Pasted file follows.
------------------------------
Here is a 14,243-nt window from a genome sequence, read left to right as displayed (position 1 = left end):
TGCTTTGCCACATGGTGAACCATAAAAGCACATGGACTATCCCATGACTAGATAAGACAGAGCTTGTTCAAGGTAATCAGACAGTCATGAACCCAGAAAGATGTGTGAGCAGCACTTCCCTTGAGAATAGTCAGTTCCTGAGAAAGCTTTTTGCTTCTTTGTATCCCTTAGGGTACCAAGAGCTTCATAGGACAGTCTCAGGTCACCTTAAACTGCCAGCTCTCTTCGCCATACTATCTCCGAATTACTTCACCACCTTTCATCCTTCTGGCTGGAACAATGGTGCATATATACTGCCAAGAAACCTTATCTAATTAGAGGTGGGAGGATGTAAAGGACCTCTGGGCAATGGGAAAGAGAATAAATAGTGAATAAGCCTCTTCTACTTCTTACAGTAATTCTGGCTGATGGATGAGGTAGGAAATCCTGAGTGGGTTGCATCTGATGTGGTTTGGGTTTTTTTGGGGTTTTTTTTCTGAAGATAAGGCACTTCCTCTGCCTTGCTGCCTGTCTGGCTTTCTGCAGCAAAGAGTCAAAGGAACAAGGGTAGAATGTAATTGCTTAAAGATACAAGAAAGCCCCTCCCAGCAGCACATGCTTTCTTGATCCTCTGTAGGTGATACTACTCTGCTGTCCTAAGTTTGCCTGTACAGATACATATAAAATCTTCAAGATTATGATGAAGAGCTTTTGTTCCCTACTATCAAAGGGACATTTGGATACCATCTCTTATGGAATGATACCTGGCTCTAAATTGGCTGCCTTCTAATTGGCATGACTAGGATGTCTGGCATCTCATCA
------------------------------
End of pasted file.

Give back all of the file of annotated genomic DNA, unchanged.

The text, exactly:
Here is a 14,243-nt window from a genome sequence, read left to right as displayed (position 1 = left end):
TGCTTTGCCACATGGTGAACCATAAAAGCACATGGACTATCCCATGACTAGATAAGACAGAGCTTGTTCAAGGTAATCAGACAGTCATGAACCCAGAAAGATGTGTGAGCAGCACTTCCCTTGAGAATAGTCAGTTCCTGAGAAAGCTTTTTGCTTCTTTGTATCCCTTAGGGTACCAAGAGCTTCATAGGACAGTCTCAGGTCACCTTAAACTGCCAGCTCTCTTCGCCATACTATCTCCGAATTACTTCACCACCTTTCATCCTTCTGGCTGGAACAATGGTGCATATATACTGCCAAGAAACCTTATCTAATTAGAGGTGGGAGGATGTAAAGGACCTCTGGGCAATGGGAAAGAGAATAAATAGTGAATAAGCCTCTTCTACTTCTTACAGTAATTCTGGCTGATGGATGAGGTAGGAAATCCTGAGTGGGTTGCATCTGATGTGGTTTGGGTTTTTTTGGGGTTTTTTTTCTGAAGATAAGGCACTTCCTCTGCCTTGCTGCCTGTCTGGCTTTCTGCAGCAAAGAGTCAAAGGAACAAGGGTAGAATGTAATTGCTTAAAGATACAAGAAAGCCCCTCCCAGCAGCACATGCTTTCTTGATCCTCTGTAGGTGATACTACTCTGCTGTCCTAAGTTTGCCTGTACAGATACATATAAAATCTTCAAGATTATGATGAAGAGCTTTTGTTCCCTACTATCAAAGGGACATTTGGATACCATCTCTTATGGAATGATACCTGGCTCTAAATTGGCTGCCTTCTAATTGGCATGACTAGGATGTCTGGCATCTCATCA